The Expectancy Theory of Motivation

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In today’s workforce there are many reasons why individuals get up every day and go to work. For most it is because they have bills to pay and this leads to their motivation to work is for the outcome of a paycheck. That is true for most, but how does motivation apply to an individual once they are at work and must perform their daily duties? No matter that is painting houses or a high level CIO building the backbone of a fortune 500 company, these individuals’ performances are based on their expectations of something in return. Some may put out more effort than others for their various reasons. How does a supervisor, director or owner get peek productivity out of there employees?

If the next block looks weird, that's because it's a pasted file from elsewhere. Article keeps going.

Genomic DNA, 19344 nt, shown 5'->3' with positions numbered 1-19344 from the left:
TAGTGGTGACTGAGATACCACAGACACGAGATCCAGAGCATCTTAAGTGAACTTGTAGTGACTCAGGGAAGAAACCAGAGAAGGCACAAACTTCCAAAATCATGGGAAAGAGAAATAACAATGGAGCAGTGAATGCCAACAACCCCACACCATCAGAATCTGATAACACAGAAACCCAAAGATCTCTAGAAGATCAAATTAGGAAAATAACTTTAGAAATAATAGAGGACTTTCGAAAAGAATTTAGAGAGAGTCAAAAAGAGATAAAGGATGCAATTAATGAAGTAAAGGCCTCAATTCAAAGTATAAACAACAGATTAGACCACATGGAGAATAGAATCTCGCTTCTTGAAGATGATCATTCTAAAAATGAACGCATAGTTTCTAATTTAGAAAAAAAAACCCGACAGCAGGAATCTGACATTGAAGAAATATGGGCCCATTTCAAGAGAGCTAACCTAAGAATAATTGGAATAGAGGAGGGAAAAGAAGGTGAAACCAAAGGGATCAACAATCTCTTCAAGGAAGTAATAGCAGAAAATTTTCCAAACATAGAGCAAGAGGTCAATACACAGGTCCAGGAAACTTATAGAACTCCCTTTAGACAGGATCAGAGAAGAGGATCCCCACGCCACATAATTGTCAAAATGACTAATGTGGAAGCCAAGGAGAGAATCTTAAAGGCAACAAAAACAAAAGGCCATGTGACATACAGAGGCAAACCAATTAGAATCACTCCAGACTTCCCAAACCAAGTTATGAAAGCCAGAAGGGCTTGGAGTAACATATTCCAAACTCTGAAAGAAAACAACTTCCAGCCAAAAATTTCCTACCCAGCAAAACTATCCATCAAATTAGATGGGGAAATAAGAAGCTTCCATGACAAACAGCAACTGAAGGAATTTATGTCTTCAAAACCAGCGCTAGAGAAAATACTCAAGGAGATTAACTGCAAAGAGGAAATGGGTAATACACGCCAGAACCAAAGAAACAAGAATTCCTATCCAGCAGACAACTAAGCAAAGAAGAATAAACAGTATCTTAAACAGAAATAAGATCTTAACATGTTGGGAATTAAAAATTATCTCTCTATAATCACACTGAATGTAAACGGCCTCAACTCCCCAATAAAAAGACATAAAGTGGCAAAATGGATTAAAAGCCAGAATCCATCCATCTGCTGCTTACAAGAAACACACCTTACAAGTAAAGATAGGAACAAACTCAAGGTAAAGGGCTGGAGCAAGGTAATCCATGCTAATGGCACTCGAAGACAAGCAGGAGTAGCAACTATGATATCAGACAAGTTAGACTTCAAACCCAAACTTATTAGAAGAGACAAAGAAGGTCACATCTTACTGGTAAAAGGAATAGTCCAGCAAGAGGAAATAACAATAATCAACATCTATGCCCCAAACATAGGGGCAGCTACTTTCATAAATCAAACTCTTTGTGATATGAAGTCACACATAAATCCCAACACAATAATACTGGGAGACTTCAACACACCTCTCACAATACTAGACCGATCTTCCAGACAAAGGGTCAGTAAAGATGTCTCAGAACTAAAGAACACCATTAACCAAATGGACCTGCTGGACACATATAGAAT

The Expectancy Theory of Motivation was first coined by Victor Vroom at Yale University in 1964. This theory lays outs the process of why individuals choose one behavioral option over another. It also explains how they make decisions to achieve the end they seek. Vroom introduces three variables within the theory which are valence (V), expectancy (E) and instrumentality (I). The three elements are behind choosing one element over another because they are clearly defined: effort-performance expectancy (E>P expectancy), performance-outcome expectancy (P>O expectancy). (Rao, 2000)
In the case of the audio products company there are several issues with the new production process which can be explained by the relationships of the three previously stated elements:
1. Effort-Performance Relationship
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